Horowitz concluded that Strzok showed a "willingness to take official action" to hurt Trump's electoral prospects, particularly in a text he sent telling Page "we'll stop" Trump from being president.
Strzok, who was a deputy assistant director for counterintelligence at the bureau, has apologized for sending the messages and said they reflected personal views that did not affect his work. His lawyer has said that had Strzok wanted to prevent Trump's election, he could have leaked that Trump's campaign was under investigation for possibly coordinating with Russia - a revelation that might have upended his bid to become president.
At a congressional hearing earlier this month, Strzok sparred with Republican lawmakers who raised questions about his character and even his marriage. He asserted there was "no evidence of bias in my professional actions" and that his having to testify was "just another victory notch in [Russian President Vladimir] Putin's belt and another milestone in our enemies' campaign to tear America apart."
Strzok was escorted out of the FBI building in June and effectively relieved of work responsibilities, though he technically remained an FBI employee as he and his attorney challenged the effort to dismiss him. On July 24, they made a final pitch to Candice Will, who leads the FBI's Office of Professional Responsibility.
Goelman said Will ultimately decided that Strzok face a demotion and 60-day suspension and be subjected to a "last chance agreement." That would have put him on thin ice if he were commit another offense. But Goelman said Bowdich overruled that decision and ordered Strzok's termination.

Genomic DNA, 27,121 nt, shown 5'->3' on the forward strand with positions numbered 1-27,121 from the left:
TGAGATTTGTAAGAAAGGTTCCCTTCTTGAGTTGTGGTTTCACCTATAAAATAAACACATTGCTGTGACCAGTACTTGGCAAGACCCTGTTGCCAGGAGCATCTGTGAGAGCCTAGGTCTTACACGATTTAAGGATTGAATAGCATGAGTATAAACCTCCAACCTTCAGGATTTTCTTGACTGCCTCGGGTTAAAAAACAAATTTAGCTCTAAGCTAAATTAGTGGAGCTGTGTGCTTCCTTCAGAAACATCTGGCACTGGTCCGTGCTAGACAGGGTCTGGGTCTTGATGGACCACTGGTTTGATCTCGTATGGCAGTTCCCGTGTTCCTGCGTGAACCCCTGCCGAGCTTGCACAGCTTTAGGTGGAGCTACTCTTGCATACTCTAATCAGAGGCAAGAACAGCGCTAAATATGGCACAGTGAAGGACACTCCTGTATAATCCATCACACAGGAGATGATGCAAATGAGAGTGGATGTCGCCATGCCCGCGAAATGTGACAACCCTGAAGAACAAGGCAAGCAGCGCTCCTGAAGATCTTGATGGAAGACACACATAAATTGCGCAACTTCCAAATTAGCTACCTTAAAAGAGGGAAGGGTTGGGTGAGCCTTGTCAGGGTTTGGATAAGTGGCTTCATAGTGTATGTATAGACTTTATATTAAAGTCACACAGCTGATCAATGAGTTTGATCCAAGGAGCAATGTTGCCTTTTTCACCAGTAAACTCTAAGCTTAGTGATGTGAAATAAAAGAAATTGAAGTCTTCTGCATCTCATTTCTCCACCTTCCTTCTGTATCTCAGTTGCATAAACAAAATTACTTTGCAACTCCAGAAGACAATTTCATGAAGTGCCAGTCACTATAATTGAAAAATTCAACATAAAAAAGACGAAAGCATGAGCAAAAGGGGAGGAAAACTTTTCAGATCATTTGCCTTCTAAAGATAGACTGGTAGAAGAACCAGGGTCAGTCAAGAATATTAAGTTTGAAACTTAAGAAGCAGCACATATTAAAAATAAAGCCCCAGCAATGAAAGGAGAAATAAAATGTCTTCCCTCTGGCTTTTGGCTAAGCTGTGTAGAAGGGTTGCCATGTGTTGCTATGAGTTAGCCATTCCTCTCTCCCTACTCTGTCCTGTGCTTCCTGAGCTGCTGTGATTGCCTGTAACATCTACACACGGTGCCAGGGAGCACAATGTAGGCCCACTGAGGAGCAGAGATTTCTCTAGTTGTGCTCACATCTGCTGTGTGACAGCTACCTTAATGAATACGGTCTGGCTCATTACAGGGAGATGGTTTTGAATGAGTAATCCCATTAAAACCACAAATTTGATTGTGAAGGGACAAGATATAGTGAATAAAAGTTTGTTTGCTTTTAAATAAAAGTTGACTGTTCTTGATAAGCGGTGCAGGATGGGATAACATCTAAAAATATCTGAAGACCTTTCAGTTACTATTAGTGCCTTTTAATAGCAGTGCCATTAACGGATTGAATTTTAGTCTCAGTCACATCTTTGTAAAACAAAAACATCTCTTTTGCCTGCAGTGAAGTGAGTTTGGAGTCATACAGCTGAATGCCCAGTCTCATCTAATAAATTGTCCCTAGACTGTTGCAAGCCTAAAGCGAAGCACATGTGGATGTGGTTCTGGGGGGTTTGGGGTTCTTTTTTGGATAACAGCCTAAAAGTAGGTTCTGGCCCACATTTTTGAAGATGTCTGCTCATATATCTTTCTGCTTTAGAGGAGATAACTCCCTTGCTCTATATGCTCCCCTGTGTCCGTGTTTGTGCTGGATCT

During a June congressional hearing, FBI Director Christopher Wray said Strzok had been referred to the Office of Professional Responsibility - which he referred to as the bureau's "independent disciplinary arm" - and that officials would "not hesitate to hold people strictly accountable." Wray promised that process would be "done by the book."
Strzok is the third high-ranking FBI official involved in the Clinton and Russia investigations to be fired amid an intensely political backdrop. Trump removed Comey as the bureau's director and said he did so thinking of the Russia case. Attorney General Jeff Sessions later removed Comey's deputy, McCabe, after the inspector general alleged he lied about a media disclosure related to Clinton.
McCabe - who, unlike Comey, could not be removed at the will of the president - has said his termination was a politically motivated attempt to undermine the Mueller probe. He is currently facing a criminal investigation by prosecutors in the D.C. U.S. Attorney's Office.